Last week Dr. Shanti Shanker, senior lecturer in Psychology, published ‘Selecting an Appropriate Journal and Submitting Your Paper’.  Finding the most appropriate journal for your academic paper is a skill. There are many scientific journals, with new ones appearing every year in just about every academic discipline. Prospective authors must ensure they pick an appropriate one. In selecting a journal, academics may want to consider their target audience, the standing of the journal within their discipline, the journal’s readership, and its reach and impact factor. Scholars may also want to consider whether there are constraints such as a high rejection rate of submitted manuscripts, the maximum prescribed number of words and/or tables, and whether or not there are submission or publication fees to be paid. But most important of all, the chosen journal needs to be appropriate for the paper in question.
Professors Vanora Hundley & Edwin van Teijlingen
- van Teijlingen, E., Simkhada, P., Shanker, S. (2022) Writing an Academic Paper, In: Wasti, S.P., et al. (Eds.) Academic Writing and Publishing in Health & Social Sciences, Kathmandu, Nepal: Himal Books: 20-31.
Congratulations to Dr. Shanti Shanker in BU’s Department of Psychology and Dr. Pramod Regmi in the Department of Nursing Science on their paper ‘The Interdisciplinary Team Not the Interdisciplinarist: Reflections on Interdisciplinary Research’ which was accepted over the weekend by the journal Europasian Journal of Medical Sciences. This interesting paper is co-authored with two BU Visiting Faculty, Ms. Jillian Ireland, Professional Midwifery Advocate in Poole Maternity Hospital (University Hospitals Dorset NHS Foundation Trust) and Prof. Padam Simkhada based at the University of Huddersfield. Co-author Dr. Sharada Wasti is also based the University of Huddersfield.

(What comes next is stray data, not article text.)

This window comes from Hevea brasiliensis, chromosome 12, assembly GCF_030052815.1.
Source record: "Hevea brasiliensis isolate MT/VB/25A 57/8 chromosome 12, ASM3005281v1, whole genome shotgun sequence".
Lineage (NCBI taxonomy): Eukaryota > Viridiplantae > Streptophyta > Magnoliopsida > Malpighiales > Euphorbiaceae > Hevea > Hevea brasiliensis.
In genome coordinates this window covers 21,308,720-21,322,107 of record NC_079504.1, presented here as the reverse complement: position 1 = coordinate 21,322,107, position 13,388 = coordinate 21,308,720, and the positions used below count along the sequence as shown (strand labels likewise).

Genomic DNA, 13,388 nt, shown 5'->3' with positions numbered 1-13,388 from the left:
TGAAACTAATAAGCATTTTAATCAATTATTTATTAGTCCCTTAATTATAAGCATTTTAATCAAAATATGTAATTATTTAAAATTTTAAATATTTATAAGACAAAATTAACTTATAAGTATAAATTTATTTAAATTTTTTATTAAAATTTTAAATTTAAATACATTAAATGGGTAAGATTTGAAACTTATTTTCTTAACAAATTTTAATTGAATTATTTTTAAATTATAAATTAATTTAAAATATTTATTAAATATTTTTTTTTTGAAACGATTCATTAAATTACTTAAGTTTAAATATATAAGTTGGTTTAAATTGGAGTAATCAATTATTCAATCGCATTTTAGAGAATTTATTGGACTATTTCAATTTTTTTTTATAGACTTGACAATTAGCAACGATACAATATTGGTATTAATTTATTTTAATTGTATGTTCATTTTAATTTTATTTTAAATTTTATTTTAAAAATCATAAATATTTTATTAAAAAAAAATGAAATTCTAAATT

With interdisciplinary research growing in popularity, researchers, lecturers, journal editors and funders to consider how this is going to work in reality. This paper argues that interdisciplinary working is with in the team, not ‘in a person’. Multidisciplinary teams provide unique opportunities for researchers from different disciplines (and hence different ways of working and thinking) to collaborate with one another. We need to be careful not to try to create interdisciplinarists, or at least, not too many. We need people who are strong in their discipline and open-minded/flexible/reflective enough to see the value of other people’s disciplines.
Prof. Edwin van Teijlingen
CMMPH (Centre for Midwifery, Maternal & Perinatal Health)
- Shanker, S., Wasti, S.P., Ireland, J., Regmi, P., Simkhada, P., van Teijlingen, E. (2021) The Interdisciplinary Team Not the Interdisciplinarist: Reflections on Interdisciplinary Research, Europasian Journal of Medical Sciences 3(2):1-5.